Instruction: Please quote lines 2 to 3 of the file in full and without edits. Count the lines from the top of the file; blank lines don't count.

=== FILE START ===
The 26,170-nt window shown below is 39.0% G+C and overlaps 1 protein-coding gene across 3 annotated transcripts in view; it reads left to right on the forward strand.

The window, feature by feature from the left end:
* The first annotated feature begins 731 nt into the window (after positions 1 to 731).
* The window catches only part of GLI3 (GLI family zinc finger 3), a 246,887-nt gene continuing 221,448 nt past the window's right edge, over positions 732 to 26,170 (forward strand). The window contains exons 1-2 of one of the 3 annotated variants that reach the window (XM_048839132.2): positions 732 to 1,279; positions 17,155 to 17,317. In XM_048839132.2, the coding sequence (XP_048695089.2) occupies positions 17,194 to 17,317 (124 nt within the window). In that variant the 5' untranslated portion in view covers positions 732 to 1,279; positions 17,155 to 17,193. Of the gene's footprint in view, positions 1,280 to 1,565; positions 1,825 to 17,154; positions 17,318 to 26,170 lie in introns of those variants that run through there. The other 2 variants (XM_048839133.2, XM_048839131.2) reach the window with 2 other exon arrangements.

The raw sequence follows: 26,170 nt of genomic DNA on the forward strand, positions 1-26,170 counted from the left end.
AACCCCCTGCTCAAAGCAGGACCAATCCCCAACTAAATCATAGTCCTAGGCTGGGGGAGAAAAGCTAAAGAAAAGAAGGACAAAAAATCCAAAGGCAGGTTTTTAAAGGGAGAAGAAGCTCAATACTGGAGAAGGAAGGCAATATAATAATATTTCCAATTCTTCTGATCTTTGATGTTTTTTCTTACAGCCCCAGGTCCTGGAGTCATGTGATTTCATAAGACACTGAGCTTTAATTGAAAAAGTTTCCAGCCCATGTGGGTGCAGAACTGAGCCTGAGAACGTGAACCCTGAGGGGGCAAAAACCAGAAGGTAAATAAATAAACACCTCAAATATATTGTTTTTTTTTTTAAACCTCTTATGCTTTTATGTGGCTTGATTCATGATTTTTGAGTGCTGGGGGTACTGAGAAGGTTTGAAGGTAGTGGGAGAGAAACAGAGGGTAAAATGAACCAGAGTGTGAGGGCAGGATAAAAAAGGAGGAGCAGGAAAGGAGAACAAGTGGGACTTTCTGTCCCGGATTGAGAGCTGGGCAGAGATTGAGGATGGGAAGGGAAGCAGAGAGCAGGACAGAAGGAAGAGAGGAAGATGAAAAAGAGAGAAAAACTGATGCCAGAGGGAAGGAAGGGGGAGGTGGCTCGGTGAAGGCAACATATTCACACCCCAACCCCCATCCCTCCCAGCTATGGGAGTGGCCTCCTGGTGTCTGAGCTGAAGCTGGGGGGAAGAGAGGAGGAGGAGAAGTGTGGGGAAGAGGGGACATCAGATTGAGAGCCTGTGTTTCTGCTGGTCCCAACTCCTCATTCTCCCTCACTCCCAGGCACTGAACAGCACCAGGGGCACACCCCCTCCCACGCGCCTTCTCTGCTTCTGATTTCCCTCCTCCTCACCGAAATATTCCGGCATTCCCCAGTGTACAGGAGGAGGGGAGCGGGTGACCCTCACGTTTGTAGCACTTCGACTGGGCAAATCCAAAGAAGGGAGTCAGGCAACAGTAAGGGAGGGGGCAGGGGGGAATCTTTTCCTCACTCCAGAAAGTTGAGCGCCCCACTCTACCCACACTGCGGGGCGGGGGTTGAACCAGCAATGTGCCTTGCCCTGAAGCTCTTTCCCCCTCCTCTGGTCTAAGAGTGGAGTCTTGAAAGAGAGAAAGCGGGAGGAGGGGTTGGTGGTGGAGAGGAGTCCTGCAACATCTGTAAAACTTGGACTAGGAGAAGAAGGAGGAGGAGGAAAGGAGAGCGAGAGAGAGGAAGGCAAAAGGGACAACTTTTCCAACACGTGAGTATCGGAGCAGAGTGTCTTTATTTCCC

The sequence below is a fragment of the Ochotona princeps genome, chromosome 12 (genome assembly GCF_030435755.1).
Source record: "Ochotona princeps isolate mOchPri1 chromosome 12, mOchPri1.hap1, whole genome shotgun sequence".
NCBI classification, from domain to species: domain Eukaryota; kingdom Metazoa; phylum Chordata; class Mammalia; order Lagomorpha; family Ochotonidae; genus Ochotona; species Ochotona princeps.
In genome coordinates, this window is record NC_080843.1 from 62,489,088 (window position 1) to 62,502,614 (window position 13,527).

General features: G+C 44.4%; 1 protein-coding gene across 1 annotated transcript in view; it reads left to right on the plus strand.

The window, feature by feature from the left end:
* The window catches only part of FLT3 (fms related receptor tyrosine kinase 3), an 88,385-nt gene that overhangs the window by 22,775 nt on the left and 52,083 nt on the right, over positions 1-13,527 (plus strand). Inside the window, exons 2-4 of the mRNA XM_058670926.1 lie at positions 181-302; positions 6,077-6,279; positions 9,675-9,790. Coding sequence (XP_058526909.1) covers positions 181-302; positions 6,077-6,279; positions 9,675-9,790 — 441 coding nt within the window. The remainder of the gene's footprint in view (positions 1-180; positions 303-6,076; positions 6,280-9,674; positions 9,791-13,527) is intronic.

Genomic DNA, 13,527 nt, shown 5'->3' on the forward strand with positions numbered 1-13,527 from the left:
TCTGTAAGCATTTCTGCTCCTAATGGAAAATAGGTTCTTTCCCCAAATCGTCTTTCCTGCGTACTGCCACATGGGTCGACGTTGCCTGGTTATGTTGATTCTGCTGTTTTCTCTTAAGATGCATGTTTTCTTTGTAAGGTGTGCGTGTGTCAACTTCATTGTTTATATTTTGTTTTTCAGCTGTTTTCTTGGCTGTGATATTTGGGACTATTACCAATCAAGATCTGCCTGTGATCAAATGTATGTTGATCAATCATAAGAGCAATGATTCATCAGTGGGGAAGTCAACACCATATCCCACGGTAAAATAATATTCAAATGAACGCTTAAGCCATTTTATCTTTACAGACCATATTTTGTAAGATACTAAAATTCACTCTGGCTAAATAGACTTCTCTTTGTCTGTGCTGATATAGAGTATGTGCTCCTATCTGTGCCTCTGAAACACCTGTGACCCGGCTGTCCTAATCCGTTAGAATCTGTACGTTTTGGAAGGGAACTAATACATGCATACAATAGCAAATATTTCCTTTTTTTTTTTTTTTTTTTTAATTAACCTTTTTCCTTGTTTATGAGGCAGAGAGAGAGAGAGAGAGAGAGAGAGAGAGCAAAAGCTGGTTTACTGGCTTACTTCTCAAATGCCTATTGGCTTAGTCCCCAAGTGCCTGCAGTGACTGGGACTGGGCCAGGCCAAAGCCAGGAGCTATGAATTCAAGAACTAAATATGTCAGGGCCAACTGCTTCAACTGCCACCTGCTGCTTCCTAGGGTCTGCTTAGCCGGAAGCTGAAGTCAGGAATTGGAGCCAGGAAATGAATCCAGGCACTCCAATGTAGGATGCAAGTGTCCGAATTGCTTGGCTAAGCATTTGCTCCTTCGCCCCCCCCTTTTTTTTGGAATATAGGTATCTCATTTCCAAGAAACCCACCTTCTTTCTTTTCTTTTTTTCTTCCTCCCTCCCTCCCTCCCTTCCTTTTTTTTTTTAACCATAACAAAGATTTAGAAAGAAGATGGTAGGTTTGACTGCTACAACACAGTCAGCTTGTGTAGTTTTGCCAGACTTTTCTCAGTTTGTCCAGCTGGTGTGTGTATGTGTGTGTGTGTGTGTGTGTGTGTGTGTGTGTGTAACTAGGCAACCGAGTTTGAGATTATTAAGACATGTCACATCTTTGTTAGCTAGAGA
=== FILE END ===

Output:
The window, feature by feature from the left end:
* The first annotated feature begins 731 nt into the window (after positions 1 to 731).